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Grade the Eagles’ loss to the Giants

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Dang.

NFL: Philadelphia Eagles at New York Giants Brad Penner-USA TODAY Sports

We watched the Eagles lose to the Giants. Here’s what we saw:

Pass Offense: B-

Carson Wentz began the game about as poorly as he possibly could have, throwing two hideous interceptions in the first six minutes. The throws were high and way off target. They looked like the kinds of throws quarterbacks make when they’re in way over their head.

But then Wentz did something impressive: he shrugged the picks off and made a bunch of very good throws for the rest of the game. His receivers didn’t drop many passes, which was a breath of fresh air. Bryce Treggs showed he has field-stretching abilities on a 55-yard catch in the second quarter, Nelson Agholor made something happen, and Zach Ertz had his best game of the year by a wide margin.

Without that brutal first six minutes, Wentz would’ve had one of his most impressive games of the year. He settled in, looked comfortable, and played extremely efficient football the rest of the way. It comes in a loss, but everything the Eagles showed in the air should make fans excited for the second half of the season.

Run Offense: C+

Ryan Mathews just can’t seem to get things going. Darren Sproles sure can, but he’s old and can’t sustain the kind of workload he’s seen so far this season. The Eagles finished with 25 rushes for 96 yards and two touchdowns on Sunday, yet another passable if not exceptional outing. They failed to pick up first downs on two crucial fourth downs, both of which saw the run game get stuffed at or behind the line of scrimmage.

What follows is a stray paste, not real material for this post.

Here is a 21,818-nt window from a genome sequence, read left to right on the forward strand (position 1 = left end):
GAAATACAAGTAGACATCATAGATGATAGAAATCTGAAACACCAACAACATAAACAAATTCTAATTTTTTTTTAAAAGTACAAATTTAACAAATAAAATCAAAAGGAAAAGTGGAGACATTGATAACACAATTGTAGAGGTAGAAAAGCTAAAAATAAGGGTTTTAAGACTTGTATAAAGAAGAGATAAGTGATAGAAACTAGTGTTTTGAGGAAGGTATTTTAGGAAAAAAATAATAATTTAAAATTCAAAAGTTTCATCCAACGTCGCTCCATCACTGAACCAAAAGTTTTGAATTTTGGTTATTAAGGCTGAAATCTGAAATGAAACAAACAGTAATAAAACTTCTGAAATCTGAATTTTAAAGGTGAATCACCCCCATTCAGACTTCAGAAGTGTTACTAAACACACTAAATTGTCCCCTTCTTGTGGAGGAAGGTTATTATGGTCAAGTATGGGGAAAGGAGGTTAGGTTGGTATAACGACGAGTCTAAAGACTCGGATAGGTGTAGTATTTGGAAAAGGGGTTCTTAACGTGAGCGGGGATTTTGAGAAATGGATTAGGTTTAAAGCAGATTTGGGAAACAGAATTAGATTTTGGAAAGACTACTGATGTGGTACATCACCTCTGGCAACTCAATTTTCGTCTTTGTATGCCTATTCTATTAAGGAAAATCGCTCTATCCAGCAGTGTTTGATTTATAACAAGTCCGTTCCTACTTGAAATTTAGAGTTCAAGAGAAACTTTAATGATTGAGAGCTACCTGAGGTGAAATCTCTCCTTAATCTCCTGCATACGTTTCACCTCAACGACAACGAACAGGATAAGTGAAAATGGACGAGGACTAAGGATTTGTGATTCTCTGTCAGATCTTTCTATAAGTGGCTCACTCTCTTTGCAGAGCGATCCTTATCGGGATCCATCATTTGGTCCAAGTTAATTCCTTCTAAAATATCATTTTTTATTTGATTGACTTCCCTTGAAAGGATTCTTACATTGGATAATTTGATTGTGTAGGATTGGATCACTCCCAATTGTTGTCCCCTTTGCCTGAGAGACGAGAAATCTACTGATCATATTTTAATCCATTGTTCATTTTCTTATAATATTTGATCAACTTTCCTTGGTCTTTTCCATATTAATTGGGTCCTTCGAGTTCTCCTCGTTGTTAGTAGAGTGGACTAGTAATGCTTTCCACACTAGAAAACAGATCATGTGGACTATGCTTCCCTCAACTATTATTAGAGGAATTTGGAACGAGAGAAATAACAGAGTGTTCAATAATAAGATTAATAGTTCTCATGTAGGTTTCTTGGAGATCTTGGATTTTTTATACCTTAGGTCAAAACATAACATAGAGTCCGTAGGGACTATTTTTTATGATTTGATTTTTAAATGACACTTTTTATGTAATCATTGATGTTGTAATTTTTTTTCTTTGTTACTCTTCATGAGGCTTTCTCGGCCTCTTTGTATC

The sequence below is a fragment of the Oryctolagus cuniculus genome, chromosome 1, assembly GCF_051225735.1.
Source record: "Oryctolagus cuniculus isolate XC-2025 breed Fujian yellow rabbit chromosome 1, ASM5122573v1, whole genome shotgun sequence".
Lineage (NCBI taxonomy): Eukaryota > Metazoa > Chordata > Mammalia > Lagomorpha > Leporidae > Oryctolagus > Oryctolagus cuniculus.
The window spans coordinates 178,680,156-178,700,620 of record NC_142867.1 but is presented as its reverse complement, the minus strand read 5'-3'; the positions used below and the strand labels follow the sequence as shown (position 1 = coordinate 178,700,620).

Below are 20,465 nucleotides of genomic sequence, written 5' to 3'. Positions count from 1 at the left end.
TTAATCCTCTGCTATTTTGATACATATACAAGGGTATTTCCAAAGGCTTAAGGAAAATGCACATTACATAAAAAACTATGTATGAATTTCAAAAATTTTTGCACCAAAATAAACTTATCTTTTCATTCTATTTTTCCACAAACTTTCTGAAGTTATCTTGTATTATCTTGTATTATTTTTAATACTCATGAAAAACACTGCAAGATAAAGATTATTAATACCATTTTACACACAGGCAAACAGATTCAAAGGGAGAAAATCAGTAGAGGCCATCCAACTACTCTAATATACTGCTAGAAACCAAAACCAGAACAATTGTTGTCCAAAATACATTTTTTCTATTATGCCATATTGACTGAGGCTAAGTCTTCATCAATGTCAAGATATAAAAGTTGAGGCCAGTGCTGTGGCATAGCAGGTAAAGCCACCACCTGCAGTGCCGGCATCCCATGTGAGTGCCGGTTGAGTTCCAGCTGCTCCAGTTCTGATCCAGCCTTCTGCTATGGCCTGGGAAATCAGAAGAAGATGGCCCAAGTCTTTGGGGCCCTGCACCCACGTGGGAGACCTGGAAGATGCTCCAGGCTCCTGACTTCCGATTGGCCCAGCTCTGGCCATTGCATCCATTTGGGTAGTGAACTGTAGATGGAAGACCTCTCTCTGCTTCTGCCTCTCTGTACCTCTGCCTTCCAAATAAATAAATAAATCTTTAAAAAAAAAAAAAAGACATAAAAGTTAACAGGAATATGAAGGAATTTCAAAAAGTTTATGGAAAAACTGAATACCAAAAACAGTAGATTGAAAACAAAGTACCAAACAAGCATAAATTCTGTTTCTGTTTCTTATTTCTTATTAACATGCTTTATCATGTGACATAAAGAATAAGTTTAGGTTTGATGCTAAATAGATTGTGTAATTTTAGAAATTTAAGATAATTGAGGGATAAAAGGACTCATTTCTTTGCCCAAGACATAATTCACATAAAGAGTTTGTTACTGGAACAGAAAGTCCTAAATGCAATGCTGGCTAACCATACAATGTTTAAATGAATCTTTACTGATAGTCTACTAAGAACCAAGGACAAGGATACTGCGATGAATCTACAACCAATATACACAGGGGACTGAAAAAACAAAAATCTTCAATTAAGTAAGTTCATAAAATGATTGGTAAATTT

With no Lane Johnson and Allen Barbre, the lackluster performance isn’t terribly surprising, but the player usage is. Wendell Smallwood ran once for 19 yards, and Doug Pederson never used him again, despite Smallwood having the second-most rushing yards of any Eagle deep into the fourth quarter.

Why Pederson has repeatedly tried to shoehorn Mathews into the offensive game plan when he simply doesn’t have it going is beyond me, but he needs to use Smallwood more often when the rookie is clearly capable of contributing.

Pass Defense: C+

Nolan Carroll’s interception in the fourth quarter was tremendously impressive, as was Jordan Hicks’ big pick late. Outside of those plays, however, the Eagles had no answers for Eli Manning and the Giants’ passing game, who notched four touchdown passes and for the most part looked entirely too comfortable in the pocket.

Leodis McKelvin was torched many, many times. Rodney McLeod took a bad angle on the Giants’ first touchdown. Carroll committed a very obvious pass interference en route to another Giants touchdown. Jalen Mills didn’t look particularly good or bad, just sort of blah. The secondary needs to tighten up in a big way if the Eagles want to be competitive moving forward, especially with the teams they’re about to face.

Run Defense: B+

The Eagles kept the Giants’ running backs to 11 yards on nine carries in the first half. They found more success in the second half, but not nearly enough to be a threat, finishing the game with 54 yards on 22 carries.

Even without Bennie Logan, the Eagles’ front four plugged up plenty of gaps and made the Giants a very one-dimensional team on offense. Unfortunately for them, that one dimension was very successful. Allowing more than a dozen yards in the final four minutes of the game was a minor killer, draining a decent amount of time off the clock and making the comeback effort a bit harder, but the stops came when they needed to.